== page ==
The California Public Employees’ Retirement System, the largest US pension fund, was this week celebrating its first positive annual return in four years, but said its performance was still hampered by its opportunistic investments.
Releasing preliminary results for the 12 months ending June 30, the pension fund said its total assets of $237.5 billion, had produced a total return across assets classes of 10.2 percent. While that was a ‘pleasing result’, of its real estate investments, opportunistic investments were largely to blame for the pension fund missing its blended benchmark expectation for the year of 20 percent.
Ted Eliopoulos, senior investment officer for real assets, real estate and infrastructure forestry, said on a teleconference yesterday: “Our opportunistic portfolio turned in a slightly negative 1.6 percent for the year and largely made up the underperformance of real estate for the year.”
In the results, CalPERS did not disclose the value of its real estate portfolio as at June 30, although according to its official website, its real estate assets were valued at $17.8 billion, equal to 7.4 percent of total assets, as at April 30.
Eliopoulos described CalPERS’ real estate as a ‘tale of two parts’, pointing also to the positive performance of the pension fund’s core real estate, both public and private. He said CalPERS’ core portfolio, which represents approximately 50 percent of its total real estate assets, outperformed its benchmark of 16 percent, recording a 29 percent return. But he said: “The other half of the portfolio is the other half of the tale.”
When asked to drill down further as to what parts of the opportunistic portfolio underperformed, he replied: “Part of the portfolio is largely development, housing and land development and repositioning of properties. One part acts as a drag on the portfolio with a negative 35 percent [return] on the year.” He added that housing development land accounted for 5 percent of CalPERS’ total real estate portfolio. The US has faced housing land oversupply since the credit crunch, to which Eliopoulos said: “We’re hoping for a housing recovery in the future but [we’re] not selling properties in the housing portfolio at fire sale prices.”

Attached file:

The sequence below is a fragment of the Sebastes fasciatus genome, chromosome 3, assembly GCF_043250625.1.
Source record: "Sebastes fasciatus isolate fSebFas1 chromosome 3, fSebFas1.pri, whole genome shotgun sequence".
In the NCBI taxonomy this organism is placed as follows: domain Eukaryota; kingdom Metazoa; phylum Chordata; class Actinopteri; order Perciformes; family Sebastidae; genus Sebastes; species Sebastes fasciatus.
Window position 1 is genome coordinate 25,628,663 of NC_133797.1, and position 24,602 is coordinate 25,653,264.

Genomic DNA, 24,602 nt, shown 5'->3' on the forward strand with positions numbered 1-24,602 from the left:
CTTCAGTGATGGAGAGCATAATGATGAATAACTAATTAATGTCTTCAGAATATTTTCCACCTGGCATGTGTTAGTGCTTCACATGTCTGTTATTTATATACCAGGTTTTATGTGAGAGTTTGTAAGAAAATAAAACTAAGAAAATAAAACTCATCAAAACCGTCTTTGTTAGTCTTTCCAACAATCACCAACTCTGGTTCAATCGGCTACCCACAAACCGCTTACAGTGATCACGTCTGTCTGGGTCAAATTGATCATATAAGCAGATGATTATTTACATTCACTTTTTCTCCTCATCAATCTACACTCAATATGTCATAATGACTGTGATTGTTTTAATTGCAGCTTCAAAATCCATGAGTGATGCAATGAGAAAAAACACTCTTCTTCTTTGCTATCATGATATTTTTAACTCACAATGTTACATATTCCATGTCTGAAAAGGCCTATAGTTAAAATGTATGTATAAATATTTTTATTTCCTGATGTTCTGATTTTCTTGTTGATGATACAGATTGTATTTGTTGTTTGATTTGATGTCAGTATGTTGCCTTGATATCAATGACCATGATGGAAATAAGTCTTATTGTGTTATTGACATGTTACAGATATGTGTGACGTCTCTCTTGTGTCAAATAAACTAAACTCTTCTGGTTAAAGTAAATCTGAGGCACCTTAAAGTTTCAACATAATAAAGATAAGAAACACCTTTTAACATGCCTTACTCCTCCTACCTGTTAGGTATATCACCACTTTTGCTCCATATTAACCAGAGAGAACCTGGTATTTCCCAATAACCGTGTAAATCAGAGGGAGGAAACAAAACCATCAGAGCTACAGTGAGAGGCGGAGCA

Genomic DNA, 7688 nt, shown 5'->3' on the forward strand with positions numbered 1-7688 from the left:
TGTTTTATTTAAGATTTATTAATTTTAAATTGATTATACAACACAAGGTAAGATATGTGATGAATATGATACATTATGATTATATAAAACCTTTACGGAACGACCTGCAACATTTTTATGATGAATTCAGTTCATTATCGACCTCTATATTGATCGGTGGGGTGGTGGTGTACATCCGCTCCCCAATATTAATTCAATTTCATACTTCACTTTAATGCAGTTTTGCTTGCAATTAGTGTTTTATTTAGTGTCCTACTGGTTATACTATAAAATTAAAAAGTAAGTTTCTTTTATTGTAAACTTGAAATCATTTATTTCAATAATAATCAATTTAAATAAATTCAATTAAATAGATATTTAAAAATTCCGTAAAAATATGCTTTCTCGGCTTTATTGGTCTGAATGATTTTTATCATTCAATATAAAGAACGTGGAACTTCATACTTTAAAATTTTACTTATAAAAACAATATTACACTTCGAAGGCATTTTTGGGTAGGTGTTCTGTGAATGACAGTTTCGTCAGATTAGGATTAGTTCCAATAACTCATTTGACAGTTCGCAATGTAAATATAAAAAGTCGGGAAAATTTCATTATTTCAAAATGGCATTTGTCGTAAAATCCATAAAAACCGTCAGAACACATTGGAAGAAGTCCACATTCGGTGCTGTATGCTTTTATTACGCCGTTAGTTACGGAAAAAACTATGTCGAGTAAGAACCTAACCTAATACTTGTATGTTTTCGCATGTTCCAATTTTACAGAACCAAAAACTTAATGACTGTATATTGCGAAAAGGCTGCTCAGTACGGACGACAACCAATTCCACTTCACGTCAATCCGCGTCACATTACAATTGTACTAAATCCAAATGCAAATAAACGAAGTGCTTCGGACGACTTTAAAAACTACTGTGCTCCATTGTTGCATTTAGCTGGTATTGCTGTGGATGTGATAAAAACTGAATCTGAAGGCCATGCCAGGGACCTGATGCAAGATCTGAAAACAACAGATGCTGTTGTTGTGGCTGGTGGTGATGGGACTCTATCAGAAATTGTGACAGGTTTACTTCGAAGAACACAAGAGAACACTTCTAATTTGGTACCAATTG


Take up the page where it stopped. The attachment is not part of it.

Elsewhere in the preliminary results, CalPERS said it its private equity return for the year was 25.3 percent, part of an overall return of 20.7 percent, beating its policy benchmark by 55 basis points. It said the performance of its private equity portfolio was its best for 14 years. Real Desrochers, its senior investment officer for private equity apportioned the reason in part to rebounding valuations in the large buyout part of its portfolio.
CalPERS’ posted its results as California State Teachers’ Retirement System also revealed its returns. CalSTRS posted a total return of 23.1 percent for the year. Responding to questioning about relative performance with CalSTRS, CalPERS chief investment officer Joseph Dear said: “Our hats off to CalSTRS. Our concern is our own benchmark.”